July 3, 2010 in Features

Focusing on the positive

Dealing with setbacks helps couple see the best things in life
By The Spokesman-Review
 
Dan Pelle photo

Mike and Cathy Sacco share their wise words. He survived a near-fatal accident and she works helping people with developmental disabilities.
(Full-size photo)

About the Saccos

Early years: They both grew up in Spokane. Mike graduated from Shadle Park High School; Cathy from Holy Names Academy.

Education: Mike attended Whitworth University; Cathy attended Spokane Community College, Seattle University and Washington State University.

Work life: Mike worked for Washington state, mostly in its Department of Transportation, until his retirement in 2008. Now he enjoys competing in sprint distance triathlons, volunteer work and projects with the Universal Compassion Movement.

Cathy has worked for 22 years enhancing employment opportunities and outcomes for people with developmental disabilities through programs such as the Self Determination Initiative, Hire Ability Day, Project SEARCH, Project MOVE and a new statewide Employer Campaign and Speakers Bureau.

Personal life: The Saccos have been married 33 years. They are deeply involved in the lives of their two children together, Joe Sacco, 32, and Rose Munson, 30, as well as Cathy’s son, Nathan James, 35, and grandchildren Noah, Ayla and Brooklynn.

Long before this Great Recession, Mike and Cathy Sacco were living the deeper values now emerging for many in these tough economic times.

They are grateful. They value people over things.

In 1999, Mike was hit by a car while a crew leader for Washington’s Department of Transportation. He endured nearly a dozen surgeries; rehab took two years.

For 22 years, Cathy has helped people with developmental disabilities find employment.

Their experiences give them a calm, reassuring perspective on surviving chaotic, troubled times.

Cathy, 55, and Mike, 58, recently sat down together for this Wise Words interview. Here’s an excerpt.

Cathy: I come from a large family. I have eight brothers and sisters. We had enough, but no excess. We ate a lot of casseroles. Wore hand-me downs.

I certainly had an awareness, at a very young age, of my father and all that he provided for us. It was more from my mom acknowledging how he worked to provide for a household of 11. He was an insurance broker.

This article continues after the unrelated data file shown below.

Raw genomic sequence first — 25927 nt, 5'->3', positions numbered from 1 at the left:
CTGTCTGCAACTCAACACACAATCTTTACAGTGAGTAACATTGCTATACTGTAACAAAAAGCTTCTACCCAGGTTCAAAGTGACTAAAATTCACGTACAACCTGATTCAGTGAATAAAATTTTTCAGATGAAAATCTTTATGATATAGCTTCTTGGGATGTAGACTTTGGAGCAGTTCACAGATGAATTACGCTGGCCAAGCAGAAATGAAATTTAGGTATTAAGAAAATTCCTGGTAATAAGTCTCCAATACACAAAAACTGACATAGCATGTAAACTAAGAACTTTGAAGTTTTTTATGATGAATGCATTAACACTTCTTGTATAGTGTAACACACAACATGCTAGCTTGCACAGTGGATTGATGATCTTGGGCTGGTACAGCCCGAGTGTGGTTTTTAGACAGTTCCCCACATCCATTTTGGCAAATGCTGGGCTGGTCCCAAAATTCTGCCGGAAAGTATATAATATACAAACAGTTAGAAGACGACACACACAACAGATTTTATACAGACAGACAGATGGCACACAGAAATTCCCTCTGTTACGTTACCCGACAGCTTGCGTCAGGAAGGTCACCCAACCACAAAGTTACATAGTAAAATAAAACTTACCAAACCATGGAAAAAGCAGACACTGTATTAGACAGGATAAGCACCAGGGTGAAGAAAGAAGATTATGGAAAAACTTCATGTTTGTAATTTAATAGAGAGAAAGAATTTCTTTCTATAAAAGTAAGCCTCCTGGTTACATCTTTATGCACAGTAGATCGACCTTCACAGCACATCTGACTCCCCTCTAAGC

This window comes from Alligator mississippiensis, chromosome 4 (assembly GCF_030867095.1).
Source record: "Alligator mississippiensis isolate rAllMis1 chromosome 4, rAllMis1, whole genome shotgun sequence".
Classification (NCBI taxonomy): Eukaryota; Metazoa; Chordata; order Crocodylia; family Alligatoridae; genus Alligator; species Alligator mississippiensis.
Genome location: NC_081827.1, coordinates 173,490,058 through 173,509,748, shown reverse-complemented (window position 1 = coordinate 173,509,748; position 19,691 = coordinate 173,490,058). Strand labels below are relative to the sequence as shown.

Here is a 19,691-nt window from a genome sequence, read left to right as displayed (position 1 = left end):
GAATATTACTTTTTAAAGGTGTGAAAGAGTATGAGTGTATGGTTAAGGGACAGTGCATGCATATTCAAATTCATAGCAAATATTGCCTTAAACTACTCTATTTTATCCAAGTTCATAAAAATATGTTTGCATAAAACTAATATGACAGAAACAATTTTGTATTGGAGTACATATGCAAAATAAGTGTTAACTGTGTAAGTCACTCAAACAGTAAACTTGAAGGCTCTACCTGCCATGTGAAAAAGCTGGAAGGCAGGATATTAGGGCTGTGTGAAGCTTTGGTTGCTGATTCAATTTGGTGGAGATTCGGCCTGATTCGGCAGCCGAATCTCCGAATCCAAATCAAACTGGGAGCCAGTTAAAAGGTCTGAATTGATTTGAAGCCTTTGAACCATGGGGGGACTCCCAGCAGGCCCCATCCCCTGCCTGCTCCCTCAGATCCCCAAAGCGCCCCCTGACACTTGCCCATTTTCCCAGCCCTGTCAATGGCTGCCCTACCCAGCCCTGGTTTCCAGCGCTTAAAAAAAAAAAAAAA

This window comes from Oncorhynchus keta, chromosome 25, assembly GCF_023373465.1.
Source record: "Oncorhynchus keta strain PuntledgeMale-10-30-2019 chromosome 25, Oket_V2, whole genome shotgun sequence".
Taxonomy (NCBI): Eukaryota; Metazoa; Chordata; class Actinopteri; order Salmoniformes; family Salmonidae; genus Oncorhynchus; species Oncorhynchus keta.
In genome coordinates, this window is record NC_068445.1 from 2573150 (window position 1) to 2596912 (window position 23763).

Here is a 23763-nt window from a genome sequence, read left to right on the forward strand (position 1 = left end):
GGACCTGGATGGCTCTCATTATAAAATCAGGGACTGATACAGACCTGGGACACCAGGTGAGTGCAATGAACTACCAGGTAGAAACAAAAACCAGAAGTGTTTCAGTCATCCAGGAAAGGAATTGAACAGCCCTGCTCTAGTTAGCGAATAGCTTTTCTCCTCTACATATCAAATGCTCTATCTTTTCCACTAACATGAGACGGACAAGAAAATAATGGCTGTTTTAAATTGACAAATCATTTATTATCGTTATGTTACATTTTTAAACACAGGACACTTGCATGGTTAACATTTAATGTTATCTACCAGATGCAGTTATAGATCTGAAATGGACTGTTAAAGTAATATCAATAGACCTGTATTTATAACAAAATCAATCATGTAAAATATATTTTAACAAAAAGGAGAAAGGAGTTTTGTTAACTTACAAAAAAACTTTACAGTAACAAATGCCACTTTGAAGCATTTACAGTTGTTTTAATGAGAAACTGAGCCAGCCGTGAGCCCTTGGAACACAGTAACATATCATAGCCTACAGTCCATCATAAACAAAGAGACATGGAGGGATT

Mike: My dad was in sales. When I went to school, my mom went back to work as a secretary. My dad had a coffee route, and he went all over Eastern Washington, North Idaho and Western Montana. And then that went away, and he was a couple of months without a position, and then he went to work for Sears. He was never unemployed for very long.

That’s a difference between then and today. There were jobs out there. You just had to go out and beat the bricks until someone said yes to you. We were always at the dinner table together, the four of us, every night. And so we’d hear secondhand where he’d been, where he’d put in applications, how he felt.

When he was unemployed, I think my dad felt like he wasn’t holding up his end. Did I internalize that worry? I think I did. It felt like my vision wasn’t as clear and I couldn’t see as far. When he wasn’t working, I had this vague sense of unease.

Cathy: I happened to be the oldest daughter so I did a lot of grocery shopping with my mom. She’d talk to the butcher. We always needed the biggest roast. She would say, “Johnny, you know, any kind of deal you can give me on that.” She was there so often, a regular customer, he always said, “Oh, yeah, we’ll just cut some cost off.” She was always frugal with our money.